It has been five months, and three siblings from Norfolk don’t plan to stop their volunteer work helping veterans and their families anytime soon.
No matter how much work needs to be done, or even the weather conditions — this particular weekend morning featured mixed precipitation — 18-year-old Nick Mullen, his 14-year-old sister Jackie and 12-year-old brother Zack have been volunteering with Food4Vets and the Massachusetts Military Support Foundation every Saturday since October, where they distribute food to needy area veterans in a drive-thru at the Foxboro Terminals.
MMSF head volunteer Barry Gaynor of Whitman called the siblings’ dedication to their volunteerism “unbelievable.”
From loading boxes of food into the veterans’ cars to sorting the items within those boxes, no task seems to be too daunting or menial for the young adults.
“They always have their nose to the grindstone. They pick a job and they do it,” Gaynor said. “I never have to say, ‘Will you do this’ or ‘Will you do that’ — they’re always one step ahead of me.”
Another volunteer, Lisa Zagura of Northboro, has been deeply impressed by the dedicated and determined spirits of the Mullen siblings.
“They have been incredible; they come every weekend,” Zagura said. “They’re just awesome kids.”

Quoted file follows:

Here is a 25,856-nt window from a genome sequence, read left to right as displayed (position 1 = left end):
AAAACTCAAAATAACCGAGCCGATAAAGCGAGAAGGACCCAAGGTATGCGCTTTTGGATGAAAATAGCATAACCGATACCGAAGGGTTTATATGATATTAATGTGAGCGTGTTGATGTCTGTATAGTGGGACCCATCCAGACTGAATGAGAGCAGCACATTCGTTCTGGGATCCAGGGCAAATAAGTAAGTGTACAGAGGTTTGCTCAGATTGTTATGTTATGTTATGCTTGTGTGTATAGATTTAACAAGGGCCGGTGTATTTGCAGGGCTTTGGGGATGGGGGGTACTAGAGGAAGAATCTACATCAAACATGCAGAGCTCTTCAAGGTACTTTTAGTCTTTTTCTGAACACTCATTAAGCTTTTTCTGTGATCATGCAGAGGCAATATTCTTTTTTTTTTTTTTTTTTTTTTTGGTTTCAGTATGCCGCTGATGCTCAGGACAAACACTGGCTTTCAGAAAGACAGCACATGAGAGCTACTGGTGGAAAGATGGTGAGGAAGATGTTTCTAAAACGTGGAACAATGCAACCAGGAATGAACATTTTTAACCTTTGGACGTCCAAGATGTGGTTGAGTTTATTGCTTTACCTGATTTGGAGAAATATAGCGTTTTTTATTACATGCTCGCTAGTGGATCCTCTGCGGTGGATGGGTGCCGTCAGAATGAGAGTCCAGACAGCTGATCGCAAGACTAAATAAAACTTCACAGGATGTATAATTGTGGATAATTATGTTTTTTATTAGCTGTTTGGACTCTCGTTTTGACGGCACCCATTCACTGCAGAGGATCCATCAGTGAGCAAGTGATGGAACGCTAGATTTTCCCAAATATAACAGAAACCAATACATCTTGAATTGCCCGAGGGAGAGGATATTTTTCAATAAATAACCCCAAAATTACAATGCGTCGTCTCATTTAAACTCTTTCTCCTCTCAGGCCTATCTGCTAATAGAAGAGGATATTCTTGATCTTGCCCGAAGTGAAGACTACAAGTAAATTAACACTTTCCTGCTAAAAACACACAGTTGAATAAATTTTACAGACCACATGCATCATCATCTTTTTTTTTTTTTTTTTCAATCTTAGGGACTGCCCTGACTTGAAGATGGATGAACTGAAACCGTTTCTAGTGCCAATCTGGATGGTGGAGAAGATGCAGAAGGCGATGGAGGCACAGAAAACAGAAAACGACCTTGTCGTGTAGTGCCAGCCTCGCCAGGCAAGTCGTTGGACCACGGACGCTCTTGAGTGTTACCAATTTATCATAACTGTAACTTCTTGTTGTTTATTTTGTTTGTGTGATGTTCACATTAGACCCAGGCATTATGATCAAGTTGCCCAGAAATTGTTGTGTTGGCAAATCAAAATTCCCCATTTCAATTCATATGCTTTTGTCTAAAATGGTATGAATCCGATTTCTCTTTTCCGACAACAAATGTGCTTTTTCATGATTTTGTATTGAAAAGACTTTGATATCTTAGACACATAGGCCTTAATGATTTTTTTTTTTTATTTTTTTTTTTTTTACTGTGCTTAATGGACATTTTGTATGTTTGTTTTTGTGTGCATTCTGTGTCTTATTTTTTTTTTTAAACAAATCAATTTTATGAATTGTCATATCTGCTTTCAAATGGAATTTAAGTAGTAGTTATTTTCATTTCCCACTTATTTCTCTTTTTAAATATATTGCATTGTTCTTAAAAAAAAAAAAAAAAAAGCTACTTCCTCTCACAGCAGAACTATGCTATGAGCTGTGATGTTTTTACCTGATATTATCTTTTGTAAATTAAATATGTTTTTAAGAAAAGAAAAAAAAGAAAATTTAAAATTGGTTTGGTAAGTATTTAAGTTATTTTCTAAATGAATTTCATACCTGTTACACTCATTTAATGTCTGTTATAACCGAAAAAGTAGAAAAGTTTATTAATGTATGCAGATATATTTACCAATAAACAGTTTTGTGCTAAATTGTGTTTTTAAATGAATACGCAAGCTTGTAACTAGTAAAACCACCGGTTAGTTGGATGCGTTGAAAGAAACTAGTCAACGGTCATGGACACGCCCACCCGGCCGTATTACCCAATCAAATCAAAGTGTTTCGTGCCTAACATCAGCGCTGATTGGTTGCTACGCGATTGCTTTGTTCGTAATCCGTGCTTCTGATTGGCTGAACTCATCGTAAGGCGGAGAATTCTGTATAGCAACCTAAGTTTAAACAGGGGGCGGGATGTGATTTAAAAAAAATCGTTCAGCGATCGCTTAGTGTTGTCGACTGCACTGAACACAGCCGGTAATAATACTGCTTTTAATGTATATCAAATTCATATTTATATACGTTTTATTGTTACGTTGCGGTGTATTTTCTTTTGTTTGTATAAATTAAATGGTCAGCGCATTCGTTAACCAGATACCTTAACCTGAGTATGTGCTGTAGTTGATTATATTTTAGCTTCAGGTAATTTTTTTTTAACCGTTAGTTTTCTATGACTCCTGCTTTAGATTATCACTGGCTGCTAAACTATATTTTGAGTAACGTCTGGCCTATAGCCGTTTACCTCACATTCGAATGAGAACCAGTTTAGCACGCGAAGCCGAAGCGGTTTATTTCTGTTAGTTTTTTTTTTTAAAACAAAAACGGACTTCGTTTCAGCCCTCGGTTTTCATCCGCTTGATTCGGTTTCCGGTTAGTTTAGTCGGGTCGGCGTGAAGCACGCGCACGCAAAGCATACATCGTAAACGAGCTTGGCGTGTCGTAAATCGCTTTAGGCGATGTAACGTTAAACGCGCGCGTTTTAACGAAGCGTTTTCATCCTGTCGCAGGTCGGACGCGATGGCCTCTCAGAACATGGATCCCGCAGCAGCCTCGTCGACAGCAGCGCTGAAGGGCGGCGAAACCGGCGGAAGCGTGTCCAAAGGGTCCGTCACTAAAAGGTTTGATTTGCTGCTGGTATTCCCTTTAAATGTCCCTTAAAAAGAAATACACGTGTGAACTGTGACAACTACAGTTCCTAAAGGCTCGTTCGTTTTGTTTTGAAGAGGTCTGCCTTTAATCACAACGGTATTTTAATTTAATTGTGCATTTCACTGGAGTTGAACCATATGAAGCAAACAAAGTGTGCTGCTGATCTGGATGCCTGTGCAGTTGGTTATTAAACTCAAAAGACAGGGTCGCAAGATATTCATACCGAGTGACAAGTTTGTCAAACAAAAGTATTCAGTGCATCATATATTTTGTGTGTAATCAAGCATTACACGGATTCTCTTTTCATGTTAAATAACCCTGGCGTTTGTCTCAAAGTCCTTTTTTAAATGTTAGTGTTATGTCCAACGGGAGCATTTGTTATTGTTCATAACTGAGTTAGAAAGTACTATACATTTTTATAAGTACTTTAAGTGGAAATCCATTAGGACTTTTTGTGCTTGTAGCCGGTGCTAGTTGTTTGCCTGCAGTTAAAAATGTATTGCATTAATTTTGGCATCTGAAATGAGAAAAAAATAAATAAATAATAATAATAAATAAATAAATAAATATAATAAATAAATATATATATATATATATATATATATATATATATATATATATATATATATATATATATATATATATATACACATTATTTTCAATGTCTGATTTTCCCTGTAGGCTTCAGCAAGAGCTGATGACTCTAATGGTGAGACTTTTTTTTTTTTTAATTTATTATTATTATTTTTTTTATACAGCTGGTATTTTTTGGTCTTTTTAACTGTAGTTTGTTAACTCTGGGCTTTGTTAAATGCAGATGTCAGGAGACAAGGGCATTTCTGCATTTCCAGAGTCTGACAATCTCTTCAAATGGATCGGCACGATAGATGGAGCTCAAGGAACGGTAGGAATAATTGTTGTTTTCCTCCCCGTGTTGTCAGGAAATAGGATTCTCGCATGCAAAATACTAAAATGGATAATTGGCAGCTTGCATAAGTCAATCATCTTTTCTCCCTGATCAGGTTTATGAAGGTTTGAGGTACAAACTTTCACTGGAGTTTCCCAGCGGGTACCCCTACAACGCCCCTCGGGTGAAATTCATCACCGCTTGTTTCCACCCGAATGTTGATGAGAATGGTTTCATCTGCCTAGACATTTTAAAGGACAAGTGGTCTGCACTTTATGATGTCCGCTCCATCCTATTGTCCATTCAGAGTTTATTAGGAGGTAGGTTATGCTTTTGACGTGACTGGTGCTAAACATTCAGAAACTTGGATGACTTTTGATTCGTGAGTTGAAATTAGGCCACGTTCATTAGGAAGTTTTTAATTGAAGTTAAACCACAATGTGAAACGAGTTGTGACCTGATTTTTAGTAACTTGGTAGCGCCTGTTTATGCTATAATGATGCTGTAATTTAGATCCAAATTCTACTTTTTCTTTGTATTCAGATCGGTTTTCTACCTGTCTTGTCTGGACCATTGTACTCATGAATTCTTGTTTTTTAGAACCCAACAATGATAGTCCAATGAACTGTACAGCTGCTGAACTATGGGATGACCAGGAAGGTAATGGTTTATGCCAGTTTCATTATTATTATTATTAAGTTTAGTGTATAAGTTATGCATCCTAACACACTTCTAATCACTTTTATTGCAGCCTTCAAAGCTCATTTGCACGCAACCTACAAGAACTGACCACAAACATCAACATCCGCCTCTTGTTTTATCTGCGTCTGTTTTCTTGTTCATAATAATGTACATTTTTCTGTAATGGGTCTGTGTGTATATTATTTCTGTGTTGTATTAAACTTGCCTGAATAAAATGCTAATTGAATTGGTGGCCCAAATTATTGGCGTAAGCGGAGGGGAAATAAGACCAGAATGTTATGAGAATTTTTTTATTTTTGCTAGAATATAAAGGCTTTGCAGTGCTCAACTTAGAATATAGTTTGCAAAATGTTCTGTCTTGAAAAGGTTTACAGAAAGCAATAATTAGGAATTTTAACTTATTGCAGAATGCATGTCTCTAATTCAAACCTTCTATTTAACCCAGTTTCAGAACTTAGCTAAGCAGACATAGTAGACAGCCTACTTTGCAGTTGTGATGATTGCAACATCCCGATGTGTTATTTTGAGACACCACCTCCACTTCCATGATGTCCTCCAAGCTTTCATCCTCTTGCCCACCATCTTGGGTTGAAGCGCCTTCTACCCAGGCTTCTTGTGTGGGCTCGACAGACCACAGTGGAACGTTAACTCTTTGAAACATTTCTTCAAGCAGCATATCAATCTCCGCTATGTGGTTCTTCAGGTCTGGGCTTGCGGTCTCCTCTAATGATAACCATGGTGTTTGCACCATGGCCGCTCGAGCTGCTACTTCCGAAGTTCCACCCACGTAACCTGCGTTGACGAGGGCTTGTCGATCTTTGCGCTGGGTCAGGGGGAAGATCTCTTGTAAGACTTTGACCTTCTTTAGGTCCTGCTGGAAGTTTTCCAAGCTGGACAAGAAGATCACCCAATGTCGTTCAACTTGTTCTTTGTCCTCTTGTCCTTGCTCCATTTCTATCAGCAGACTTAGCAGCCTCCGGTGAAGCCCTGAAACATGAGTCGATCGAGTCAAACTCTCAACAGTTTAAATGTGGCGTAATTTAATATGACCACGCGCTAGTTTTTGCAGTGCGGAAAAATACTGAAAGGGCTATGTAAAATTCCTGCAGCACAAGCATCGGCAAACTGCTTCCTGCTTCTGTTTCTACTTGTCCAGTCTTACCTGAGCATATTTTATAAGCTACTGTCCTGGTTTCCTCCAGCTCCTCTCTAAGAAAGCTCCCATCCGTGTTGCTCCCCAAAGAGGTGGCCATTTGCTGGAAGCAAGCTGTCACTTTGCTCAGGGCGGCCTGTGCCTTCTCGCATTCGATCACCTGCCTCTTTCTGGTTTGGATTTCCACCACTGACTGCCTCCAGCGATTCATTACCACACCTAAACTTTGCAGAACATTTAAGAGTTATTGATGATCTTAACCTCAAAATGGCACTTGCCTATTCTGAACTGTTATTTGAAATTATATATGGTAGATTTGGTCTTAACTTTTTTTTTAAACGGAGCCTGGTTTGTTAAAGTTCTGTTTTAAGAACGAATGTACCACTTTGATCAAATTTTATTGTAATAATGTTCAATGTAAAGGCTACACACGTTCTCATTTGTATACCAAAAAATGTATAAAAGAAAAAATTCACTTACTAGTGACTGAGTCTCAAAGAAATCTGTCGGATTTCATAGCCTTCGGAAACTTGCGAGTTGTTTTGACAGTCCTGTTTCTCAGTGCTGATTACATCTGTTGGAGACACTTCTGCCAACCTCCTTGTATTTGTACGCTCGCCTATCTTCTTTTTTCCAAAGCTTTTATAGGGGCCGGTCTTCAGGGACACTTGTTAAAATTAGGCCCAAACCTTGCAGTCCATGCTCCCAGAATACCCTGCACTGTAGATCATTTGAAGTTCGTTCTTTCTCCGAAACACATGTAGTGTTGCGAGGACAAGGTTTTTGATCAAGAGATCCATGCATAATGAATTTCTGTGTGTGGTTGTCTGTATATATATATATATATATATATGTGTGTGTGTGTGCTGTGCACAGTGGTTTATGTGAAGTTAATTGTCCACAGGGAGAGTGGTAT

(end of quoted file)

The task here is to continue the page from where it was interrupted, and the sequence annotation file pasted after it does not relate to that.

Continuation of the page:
MMSF, in conjunction with Food4Vets, distributes between 100 and 200 boxes of food, both perishable and non-perishable, every week.
According to its website mmsfi.org, the organization grew from a successful regional nonprofit on Cape Cod, and was founded by president and CEO Don Cox.
The organization runs three empowerment, or help, centers in the state and serves 383,000 veterans and active-duty military personnel, as well as their families.
Nick Mullen, a senior at Tri-County Regional Vocational Technical High School who plans to join the National Guard after graduation, began volunteering with MMSF at the suggestion of a friend of his mother’s, who also volunteers at the Foxobro site.
It didn’t take long for Nick to encourage his siblings to join him.
“I love the group of people here every Saturday,” he said. “I love the feeling you get when helping other people and giving to veterans in need. I respect that they fought for our country and put their lives on the line, and I want to give back to them.”
Jackie Mullen, an eighth-grader at King Philip Middle School, put her share of MMSF volunteer work towards her Sacrament of Confirmation community service hours, but didn’t want to end it there.
The joy of helping others is a feeling that Mullen couldn’t quite describe in words, but nonetheless felt strongly about.
“It’s so hard to explain. I was in a good mood the whole day,” Mullen said in describing her first day of volunteering. “After you come here, you feel so good that you helped other people.”
And for Jackie to see the smiles on the veterans’ faces “just for food” is, indeed, an eye-opener.
“I feel like no matter the hard stuff you’re going through, you forget about it when you come here,” she said.
Zack Mullen, who also attends King Philip as a seventh-grader, shares his older brother and sister’s joy in giving of their time for people in need.
“When you’re done at the end (of the day), you can’t wait for next week,” he said.